Album Art, Visual Translation, and A Pride Week Collage


Album art is sacred. It is the physical embodiment of a record’s soul, a manifestation of the thoughts, strife, and emotion that went into its creation. Album art is often the one chance an artist has to distill their work into something visual; into one composition that translates the art they’ve made into an entirely different medium. An album’s cover is both the face and synopsis of the music that lies directly behind it.

Even outside of vinyl, the artwork of an album is a vital piece of the overall music experience. As we cram albums onto our phones by the hundreds and platforms like Spotify continue to shrink artwork down to hundred-pixel squares, it’s more important than ever to appreciate the work and artistry that goes into a cover. 

In 2018 it’s less important to have a cover that “sells” a potential listener simply because there’s rarely ever a sale in the traditional sense anymore. When everything is one click away, the listener has nothing to lose aside from the three-minute commitment it takes to listen to a song. Sure artists can still use sex or controversy to court discussion and clicks, but now more than ever the cover’s primary job is to translate the senses of the record into something outside of itself. Something recognizable, something beautiful, something with heart. 

I’ve long been fascinated with album art, and more recently I’ve found myself looking at my music library abstractly, organizing albums and playlists not by artist, alphabet, or genre, but by color. If records are the physical embodiment of the artist's music, then the color can tell us a lot about the mood and texture of their songs at a glance. 

Earlier this year I found myself face to face with a playlist of all pink albums and enjoyed the experience of interacting it so much that I figured why not do that for every color? I sat down, scrolled through my library, and after collecting all of these lovely records into one mood-board-like word document, it only made sense to talk about them here. The more I thought about it, the more it seemed apropos to have this multi-color collage coincide with Pride Week, the most colorful time of the year. So here are 60 (mostly single-color) albums that are largely well-regarded, but also definitively “Taylor-core.” 


And In addition to the six-row “Pride Flag” layout above, I’ve also created a “Full Spectrum” rainbow version, since white pink and black were three of the easiest colors to fill out. You can find the full-resolution versions of these collages here and here. I dare your ass to name all 90 albums.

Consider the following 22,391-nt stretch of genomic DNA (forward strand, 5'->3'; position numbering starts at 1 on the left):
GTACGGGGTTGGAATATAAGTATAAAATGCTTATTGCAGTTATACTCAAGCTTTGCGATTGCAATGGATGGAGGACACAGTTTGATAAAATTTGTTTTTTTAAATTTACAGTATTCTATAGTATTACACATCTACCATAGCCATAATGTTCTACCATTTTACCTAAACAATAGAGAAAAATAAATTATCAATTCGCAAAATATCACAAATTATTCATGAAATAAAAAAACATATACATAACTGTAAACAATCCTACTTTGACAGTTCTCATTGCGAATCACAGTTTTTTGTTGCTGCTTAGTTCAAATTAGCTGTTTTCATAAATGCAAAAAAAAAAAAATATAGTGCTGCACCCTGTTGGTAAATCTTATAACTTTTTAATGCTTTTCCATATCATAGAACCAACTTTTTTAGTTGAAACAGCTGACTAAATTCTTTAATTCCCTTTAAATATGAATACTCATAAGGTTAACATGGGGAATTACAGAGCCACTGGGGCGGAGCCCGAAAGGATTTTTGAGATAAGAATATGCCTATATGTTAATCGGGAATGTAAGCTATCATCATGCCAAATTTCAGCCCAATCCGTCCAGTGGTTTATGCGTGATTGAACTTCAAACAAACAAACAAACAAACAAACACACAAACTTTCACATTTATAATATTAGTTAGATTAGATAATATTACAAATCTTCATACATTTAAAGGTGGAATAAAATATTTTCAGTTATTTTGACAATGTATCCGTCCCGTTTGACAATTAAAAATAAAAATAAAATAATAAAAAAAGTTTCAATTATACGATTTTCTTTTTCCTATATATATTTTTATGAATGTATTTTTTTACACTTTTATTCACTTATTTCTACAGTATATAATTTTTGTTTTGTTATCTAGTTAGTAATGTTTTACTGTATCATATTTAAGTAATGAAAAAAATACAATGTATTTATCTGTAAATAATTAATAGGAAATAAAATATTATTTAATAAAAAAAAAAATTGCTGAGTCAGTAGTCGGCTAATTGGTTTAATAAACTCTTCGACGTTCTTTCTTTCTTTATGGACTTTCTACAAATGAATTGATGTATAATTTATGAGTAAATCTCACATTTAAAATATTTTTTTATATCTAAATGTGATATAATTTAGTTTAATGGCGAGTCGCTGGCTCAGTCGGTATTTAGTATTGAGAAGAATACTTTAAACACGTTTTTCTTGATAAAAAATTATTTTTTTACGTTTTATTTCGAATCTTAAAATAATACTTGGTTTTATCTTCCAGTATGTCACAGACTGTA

But wait, that's not all! In addition to these images, I’ve plucked one album from each color and given it a short mini-review. Most of the covers above fall under "classic" territory, but there are also some deeper cuts that I've always wanted to write about on here, even if it's just for a short paragraph.

Owen - I Do Perceive


Husband, father, and noted sad man Mike Kinsella has been making music for a majority of his life. From his work as a teenager in the late-90’s under Cap'n Jazz and American Football to his current solo work as Owen, Kinsella is a prolific artist who seems to be continually overflowing with both good music and raw emotion. While American Football’s self-titled debut is now viewed as an all-time classic in the emo/indie/underground circuit, I posit that I Do Perceive should be brought up with the same level of reverence. Offering a slightly more “adult” counterpoint to his younger self, Perceive is an early-morning exploration of Kinsella’s headspace and the inner-workings of his most intimate relationships. Packed with smart observations, clever topics, and lush instrumentation, this album aches with beauty and honesty. 


John Frusciante - PBX Funicular Intaglio Zone


Perhaps best-known for his work with the Red Hot Chilli Peppers during some of their most successful releases, anyone who dives into John Frusciante’s solo records will quickly come to realize what an essential (and artistic) role he played in the group. From his early drugged-out acoustic albums to later-career dissonant electronic phases, Frusciante is a complicated musician with a vast body of intricate work. PBX Funicular Intaglio Zone is a 2012 experimental album that blends electronic, indie, and hip-hop into one schizophrenic explosion of songs that shift rapidly and without warning. It’s unlike anything I’ve ever heard in my life and concrete evidence that Frusciante is a genius with a mind and vision all his own. 


The White Stripes - The White Stripes


While they achieved greater success and recognition with later records, The White Stripes’ self-titled debut remains a fantastic release that marks the beginning of an incredibly strong discography. Featuring punchy, thrashy, and messy garage rock, The White Stripes shows us a band in its charming infancy. There are well-crafted choruses and catchy melodies, but at the same time everything is so ragged and distorted that the entire record sounds as if it was recorded in one take. There’s something pure about pre-fame Jack White, and the band’s rough-around-the-edges debut is eternal proof that everyone must start somewhere.